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South China Morning Post | China’s “golden ticket” to international leadership in biotech

Monday,Mar 12, 2018

Chinese scientists are making an impact at the international level, setting up China as a dominant player in the biotechnology and healthcare sector.


 

 

China, the country that was once thought to be the "Sick man of Asia" in the late 19th and early 20th centuries, is clearly sick no more. Not only has the country achieved remarkable economic progression, China is also fast becoming the powerhouse in biotechnology and healthcare technology in the recent decade.Exactly a decade ago, the Chinese government launched the "Thousand Talents Plan" in a bid to lure leading Chinese talents – e.g. scientists, academics and entrepreneurs – living in overseas back to the country. It also opened up to foreign individuals seeking to settle in China, hoping to attract up to 2,000 talents over a five to ten year period. Therefore, three years after the initial launch; in 2011, the government further expanded the scheme to encompass younger talents and foreign scientists.

Various provincial governments and local universities resonated the Chinese government’s call and dove into the programme, setting local targets and rewards to attract talents to their respective regions.

"If a guy becomes a Thousand Talent, there are cases where that guy is getting multiple local benefits – local incentives, local grants," said Director of the Centre for China & Globalisation (CCG), Wang Huiyao, in his correspondence with the South China Morning Post.

Propelling Chinese research to greater heights

To date, the programme has attracted more than 7,000 people, according to a report by Nature. The influx of experts has driven the overall funding for research and development to quadruple to USD191 billion from 2005 to 2013 – as the Thousand Talents Programme sought to repatriate experts.

This has directly benefited the biotechnology sector, especially in the field of gene therapy – specifically in the use of CRISPR-Cas9 gene editing technology – to alter the DNA of human embryos. Although such technology was considered controversial by many – a large part due to ethical considerations of interfering with "natural" human genome and the theological argument of "playing god" – the technological achievement by the Sun Yat-sen University in Guangzhou was still considered significant in the history of biotechnology.

“The level of available resources is incredible in terms of the freedom, the flexibility that gives key leading Chinese scientists to move very, very fast on a given research track if a new opportunity arises,” stated James Wilsdon, Professor of Science and Democracy at the University of Sussex.

The rapid rise of China in the field of biotechnology also sees the progressive growth of the domestic pharmaceutical industry. It switched from relying heavily on generic drugs to highly lucrative, but risky and competitive biological treatments which have been spearheaded by the West.

Biotech companies perhaps, looked for China for cheap labour in the past; but now, it may instead find competition there.

Thousand Talents Programme: Too good to be true?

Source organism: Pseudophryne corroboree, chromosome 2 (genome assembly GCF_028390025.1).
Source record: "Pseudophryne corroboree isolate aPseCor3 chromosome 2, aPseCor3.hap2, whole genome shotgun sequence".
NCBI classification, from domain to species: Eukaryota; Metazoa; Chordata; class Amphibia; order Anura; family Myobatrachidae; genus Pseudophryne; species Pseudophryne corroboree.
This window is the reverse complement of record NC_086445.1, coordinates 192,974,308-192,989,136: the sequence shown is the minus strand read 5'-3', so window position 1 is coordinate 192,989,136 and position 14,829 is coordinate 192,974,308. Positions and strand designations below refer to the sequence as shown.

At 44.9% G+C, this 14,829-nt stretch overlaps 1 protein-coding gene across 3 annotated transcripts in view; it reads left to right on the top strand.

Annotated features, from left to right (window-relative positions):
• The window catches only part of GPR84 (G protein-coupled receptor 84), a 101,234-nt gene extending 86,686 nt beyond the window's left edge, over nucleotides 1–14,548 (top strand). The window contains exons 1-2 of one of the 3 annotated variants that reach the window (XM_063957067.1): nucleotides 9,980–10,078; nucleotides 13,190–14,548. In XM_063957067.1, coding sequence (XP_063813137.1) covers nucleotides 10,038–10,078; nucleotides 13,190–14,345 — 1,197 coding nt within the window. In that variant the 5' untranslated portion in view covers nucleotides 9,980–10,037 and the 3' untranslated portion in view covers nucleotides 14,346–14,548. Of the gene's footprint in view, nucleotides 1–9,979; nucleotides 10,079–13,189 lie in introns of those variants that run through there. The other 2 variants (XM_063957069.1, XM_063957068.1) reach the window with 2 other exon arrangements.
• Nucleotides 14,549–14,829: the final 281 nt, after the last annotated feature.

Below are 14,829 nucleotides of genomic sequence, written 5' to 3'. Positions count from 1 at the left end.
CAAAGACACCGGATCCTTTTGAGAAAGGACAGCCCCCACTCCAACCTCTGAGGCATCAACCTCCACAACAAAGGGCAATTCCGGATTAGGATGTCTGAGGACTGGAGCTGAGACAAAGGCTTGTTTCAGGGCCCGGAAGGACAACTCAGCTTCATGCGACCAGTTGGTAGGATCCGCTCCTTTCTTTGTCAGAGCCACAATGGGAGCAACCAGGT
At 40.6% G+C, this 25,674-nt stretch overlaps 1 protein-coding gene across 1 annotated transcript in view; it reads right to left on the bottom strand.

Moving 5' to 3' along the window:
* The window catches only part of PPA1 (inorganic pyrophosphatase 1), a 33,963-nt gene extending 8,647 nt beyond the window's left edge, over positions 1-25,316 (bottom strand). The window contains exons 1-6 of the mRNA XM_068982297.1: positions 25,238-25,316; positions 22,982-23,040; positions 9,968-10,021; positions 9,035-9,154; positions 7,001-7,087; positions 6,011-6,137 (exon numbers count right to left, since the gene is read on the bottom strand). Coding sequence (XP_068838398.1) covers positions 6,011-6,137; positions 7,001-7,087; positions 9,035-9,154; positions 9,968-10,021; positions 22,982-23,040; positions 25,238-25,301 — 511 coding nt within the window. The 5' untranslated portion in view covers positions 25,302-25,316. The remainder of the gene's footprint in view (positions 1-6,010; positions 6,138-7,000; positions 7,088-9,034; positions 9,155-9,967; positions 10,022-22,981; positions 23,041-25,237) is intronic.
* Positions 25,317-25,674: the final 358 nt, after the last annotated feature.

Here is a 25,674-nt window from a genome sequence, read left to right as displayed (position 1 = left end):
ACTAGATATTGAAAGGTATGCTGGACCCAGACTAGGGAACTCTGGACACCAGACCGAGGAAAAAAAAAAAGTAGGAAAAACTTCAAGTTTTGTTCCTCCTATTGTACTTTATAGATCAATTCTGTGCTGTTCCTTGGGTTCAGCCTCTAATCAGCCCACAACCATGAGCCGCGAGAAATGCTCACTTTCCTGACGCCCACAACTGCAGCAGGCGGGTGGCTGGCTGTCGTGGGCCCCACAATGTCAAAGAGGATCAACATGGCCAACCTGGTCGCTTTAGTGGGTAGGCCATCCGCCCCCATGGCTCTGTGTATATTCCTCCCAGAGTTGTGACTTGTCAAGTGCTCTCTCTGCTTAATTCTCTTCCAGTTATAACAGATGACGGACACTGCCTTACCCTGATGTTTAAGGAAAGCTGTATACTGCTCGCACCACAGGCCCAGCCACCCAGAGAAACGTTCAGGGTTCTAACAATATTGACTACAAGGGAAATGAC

The Thousand Talents Programme has, no doubt, achieved many milestones to accumulate valuable human resources within the Chinese territory – but there have been reports indicating that the programme is not as successful as it seemed.

For example, more senior top talents who hold tenured positions in developed countries are reluctant to give up existing positions for a risky venture in an unfamiliar country which politics dictate different human-rights and freedom-of-speech policies.

"That’s something wrong with the programme design from the beginning," commented Cong Cao, Professor of Chinese Studies at the University of Nottingham Ningbo, China (UNNC), further highlighting that “for Chinese scientists who have been abroad for years, it is difficult to be reintegrated into the system.”

The programme is also prone to fraud and abuse, according to Cao, as some unscrupulous institutions may attempt to cheat the governments by falsifying the qualification of potential hires – such as those who are already in China.

Funding streams still often depend on connections to ‘old-boy networks’, making it difficult for expatriates to reintegrate into the Chinese system. Photo credit: Nature


 

Many also expressed dissatisfaction over Beijing’s seemingly favourable treatment for foreign-educated Chinese – many of whom do not even speak or read Chinese. Institutions would hire scientists with full-time commitments overseas, assuring them that their time sheets will not be reviewed.

Some scholars “drop in for two weeks of the year, and that’s it,” said Neil Foster, a chemical engineer at the University of New South Wales in Sydney, Australia, who received a Thousand Talents award in 2010 to work part-time at the Beijing University of Chemical Technology.

“There could be problems, there could be fake [scholars], there could be scandals,” highlighted Wang. However, he asserted that “the general picture and the message they’re sending to attract talent is good.”

Many Thousand Talents recipients suggest that ignorance of award conditions is common. Coupled with the uncertainty of the outcomes of the programme, time can only tell if it would help China unseat other incumbent Western countries from their rule of the scientific industry – to proclaim itself as the leader.

Meanwhile, other countries, particularly the United States, may have to prevent a brain drain to compete with the Chinese.

 

 

From MIMS,2018-3-1